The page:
Nearly 20,000 jobs created in first three months of 2017

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Nearly 20,000 jobs were created within the Irish economy in the first three months of 2017 as employment growth in Ireland continues to accelerate.

The latest Quarterly National Household Survey (QNHS) is considered the most accurate indicator of the state of the labour market and today shows there was an annual increase in employment of 3.5% or 68,600 in the first quarter of 2017. This brings total employment to 2.04 million, which is still below the State’s peak employment level, recorded as 2.16 million in the first quarter of 2008. Quarterly, employment grew by 19,300 in the first quarter of 2017, which was the fastest rate of growth recorded in nearly four years. This follows increases of 16,800 and 14,600 in the previous two quarters.

Employment increased in 11 of the 14 sectors reviewed as part of the survey. The largest rates of annual increase were recorded in the information and communication sector, which saw employment rise by 7,500 or 8.8% and the construction sector, where employment rose by 8.5% or 11,100. However, there were falls in employment in three sectors with the biggest decline coming in agriculture, forestry and fishing (-1,600), which one analyst linked to Brexit.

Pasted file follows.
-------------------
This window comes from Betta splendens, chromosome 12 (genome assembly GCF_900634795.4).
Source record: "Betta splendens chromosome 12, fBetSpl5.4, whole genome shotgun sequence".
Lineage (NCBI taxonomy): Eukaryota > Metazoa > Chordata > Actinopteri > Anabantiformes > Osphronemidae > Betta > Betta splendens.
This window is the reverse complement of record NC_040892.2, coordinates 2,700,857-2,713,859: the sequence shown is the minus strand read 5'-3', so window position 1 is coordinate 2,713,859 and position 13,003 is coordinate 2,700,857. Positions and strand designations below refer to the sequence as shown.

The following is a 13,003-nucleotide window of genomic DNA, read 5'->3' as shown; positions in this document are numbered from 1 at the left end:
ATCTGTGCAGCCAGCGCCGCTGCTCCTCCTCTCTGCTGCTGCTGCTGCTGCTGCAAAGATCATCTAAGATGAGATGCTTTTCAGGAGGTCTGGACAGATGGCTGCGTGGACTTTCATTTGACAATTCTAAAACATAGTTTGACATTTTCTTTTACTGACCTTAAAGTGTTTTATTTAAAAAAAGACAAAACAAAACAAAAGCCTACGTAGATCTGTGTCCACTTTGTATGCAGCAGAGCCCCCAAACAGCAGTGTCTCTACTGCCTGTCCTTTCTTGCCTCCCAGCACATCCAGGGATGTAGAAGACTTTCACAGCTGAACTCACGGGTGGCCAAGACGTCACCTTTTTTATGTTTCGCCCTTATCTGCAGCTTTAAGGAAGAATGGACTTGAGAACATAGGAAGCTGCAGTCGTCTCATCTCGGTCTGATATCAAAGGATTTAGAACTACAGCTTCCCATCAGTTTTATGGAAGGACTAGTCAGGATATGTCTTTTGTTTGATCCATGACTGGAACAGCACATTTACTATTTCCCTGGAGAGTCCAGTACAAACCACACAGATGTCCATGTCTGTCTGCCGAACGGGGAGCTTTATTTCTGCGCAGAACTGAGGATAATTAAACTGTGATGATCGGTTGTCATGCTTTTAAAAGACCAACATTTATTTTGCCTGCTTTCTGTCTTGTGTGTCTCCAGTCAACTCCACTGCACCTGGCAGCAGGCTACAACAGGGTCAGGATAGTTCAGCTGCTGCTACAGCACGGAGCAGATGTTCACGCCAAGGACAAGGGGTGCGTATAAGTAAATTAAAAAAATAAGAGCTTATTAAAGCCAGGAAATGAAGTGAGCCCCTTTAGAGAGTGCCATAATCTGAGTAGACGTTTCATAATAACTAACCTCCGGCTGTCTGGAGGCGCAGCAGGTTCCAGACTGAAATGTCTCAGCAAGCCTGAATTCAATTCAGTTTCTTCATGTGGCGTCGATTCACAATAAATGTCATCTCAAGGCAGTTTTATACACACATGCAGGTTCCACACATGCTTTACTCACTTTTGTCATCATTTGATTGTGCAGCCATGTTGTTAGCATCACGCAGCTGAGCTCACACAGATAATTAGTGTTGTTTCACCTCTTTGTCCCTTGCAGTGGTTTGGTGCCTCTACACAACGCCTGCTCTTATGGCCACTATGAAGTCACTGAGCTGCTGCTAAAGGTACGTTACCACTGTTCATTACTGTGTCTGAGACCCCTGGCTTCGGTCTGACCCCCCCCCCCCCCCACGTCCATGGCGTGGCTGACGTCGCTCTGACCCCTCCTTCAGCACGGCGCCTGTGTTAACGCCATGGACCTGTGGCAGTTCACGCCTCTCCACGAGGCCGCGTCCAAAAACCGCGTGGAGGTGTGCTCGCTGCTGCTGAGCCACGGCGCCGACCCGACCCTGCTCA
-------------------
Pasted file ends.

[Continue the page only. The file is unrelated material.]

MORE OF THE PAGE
The QNHS showed there were 146,200 people classified as unemployed in the State in the first quarter of 2017, following an annual decrease 33,200 or 18.5%.Analysts are predicting unemployment will fall to below 6% before the end of the year.

As a result, the Republic’s headline rate of unemployment for April was put at 6.4 per cent, which represents a slight upward revision on the monthly series. Having had one of the highest rates of unemployment in Europe only a few years ago, the Republic’s Ireland’s unemployed rate now stands significantly below the euro area average of 9.5%, impressive considering the country had one of the highest rates of unemployment in Europe a few years ago.

Improving conditions in the labour market has turned the tide on emigration, which had been a feature of the early part of the financial crisis, with the most recent population figures indicating the State was now experiencing net inward migration.Employers’ group Ibec welcomed what it described as “exceptionally strong jobs numbers”, suggesting they were a sign of the strength and substance behind the State’s business model, while noting that the economy was weathering Brexit uncertainty “very well”.